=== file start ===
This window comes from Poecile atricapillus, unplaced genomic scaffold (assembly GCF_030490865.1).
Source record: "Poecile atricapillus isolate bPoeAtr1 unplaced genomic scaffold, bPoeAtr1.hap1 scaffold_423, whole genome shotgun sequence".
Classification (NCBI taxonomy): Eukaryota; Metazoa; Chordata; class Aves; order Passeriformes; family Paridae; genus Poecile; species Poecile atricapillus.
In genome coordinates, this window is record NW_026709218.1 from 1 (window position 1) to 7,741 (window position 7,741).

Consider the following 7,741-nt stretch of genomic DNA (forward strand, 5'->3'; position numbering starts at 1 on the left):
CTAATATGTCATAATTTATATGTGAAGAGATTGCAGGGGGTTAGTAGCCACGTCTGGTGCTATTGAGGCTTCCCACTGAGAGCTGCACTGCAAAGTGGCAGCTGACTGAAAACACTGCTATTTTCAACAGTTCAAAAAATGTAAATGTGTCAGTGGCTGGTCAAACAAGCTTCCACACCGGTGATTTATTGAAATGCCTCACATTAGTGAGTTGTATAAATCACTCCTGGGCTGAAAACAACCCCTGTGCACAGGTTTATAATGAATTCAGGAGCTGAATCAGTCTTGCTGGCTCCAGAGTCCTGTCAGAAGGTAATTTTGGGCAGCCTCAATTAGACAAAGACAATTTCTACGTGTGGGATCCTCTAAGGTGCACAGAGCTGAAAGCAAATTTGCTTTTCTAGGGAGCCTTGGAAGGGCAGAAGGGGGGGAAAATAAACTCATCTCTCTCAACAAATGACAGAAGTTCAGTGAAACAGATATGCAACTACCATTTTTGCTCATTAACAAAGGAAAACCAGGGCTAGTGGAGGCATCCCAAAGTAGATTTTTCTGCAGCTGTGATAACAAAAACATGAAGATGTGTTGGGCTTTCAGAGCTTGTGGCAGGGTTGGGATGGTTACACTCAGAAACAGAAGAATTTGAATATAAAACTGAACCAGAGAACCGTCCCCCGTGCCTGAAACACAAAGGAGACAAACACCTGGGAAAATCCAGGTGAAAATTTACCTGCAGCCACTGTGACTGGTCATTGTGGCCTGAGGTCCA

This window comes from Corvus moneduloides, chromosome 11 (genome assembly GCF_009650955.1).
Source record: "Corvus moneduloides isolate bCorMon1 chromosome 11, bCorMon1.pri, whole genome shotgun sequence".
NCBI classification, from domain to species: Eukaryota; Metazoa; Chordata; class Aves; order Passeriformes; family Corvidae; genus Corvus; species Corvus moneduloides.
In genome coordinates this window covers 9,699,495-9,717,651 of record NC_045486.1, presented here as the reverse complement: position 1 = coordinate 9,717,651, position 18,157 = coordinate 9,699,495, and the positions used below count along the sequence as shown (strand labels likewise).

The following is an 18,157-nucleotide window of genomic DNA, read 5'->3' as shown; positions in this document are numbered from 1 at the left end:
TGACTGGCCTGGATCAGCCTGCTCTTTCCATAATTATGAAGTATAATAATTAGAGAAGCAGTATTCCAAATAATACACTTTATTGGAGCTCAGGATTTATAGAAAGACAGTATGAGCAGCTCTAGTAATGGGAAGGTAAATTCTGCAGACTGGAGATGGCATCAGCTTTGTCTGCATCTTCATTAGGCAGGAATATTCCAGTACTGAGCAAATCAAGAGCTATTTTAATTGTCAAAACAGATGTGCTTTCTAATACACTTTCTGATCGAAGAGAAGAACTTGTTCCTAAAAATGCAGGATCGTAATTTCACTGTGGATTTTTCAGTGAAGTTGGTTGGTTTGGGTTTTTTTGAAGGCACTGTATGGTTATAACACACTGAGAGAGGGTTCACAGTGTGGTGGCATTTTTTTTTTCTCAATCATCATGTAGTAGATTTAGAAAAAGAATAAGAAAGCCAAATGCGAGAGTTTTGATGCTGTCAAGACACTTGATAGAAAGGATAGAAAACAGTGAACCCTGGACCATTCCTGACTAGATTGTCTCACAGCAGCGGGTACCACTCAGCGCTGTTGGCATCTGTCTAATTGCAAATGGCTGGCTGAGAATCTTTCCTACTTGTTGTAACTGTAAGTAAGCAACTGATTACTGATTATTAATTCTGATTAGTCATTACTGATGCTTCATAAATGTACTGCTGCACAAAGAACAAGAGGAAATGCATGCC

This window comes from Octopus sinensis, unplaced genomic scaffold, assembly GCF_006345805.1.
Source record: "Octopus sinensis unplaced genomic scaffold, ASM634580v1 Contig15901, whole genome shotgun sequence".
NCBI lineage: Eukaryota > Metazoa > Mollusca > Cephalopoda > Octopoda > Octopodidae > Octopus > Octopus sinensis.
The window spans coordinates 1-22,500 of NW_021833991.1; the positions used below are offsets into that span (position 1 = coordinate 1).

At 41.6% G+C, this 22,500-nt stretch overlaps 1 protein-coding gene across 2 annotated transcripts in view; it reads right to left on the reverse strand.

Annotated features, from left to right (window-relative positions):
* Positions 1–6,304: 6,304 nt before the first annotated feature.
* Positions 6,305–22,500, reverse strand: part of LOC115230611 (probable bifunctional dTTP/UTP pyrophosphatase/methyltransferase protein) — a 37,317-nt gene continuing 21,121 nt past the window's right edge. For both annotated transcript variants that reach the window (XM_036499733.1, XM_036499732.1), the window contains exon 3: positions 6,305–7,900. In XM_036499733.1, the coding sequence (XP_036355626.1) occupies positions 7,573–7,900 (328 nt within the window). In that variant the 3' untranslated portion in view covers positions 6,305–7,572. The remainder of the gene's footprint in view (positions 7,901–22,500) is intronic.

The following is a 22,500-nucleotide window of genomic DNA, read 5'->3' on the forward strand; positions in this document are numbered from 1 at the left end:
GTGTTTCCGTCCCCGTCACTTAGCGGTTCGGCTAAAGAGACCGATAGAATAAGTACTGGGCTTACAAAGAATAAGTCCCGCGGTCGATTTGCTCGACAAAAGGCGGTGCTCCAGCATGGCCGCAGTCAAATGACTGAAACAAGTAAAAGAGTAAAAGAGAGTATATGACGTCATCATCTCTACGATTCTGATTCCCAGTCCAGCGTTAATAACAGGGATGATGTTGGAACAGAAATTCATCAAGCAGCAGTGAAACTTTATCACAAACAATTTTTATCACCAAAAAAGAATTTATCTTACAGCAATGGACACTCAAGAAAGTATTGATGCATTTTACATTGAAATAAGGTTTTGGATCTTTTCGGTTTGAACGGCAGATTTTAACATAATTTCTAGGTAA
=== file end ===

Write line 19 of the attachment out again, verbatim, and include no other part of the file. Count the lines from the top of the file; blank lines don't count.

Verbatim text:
* Positions 1–6,304: 6,304 nt before the first annotated feature.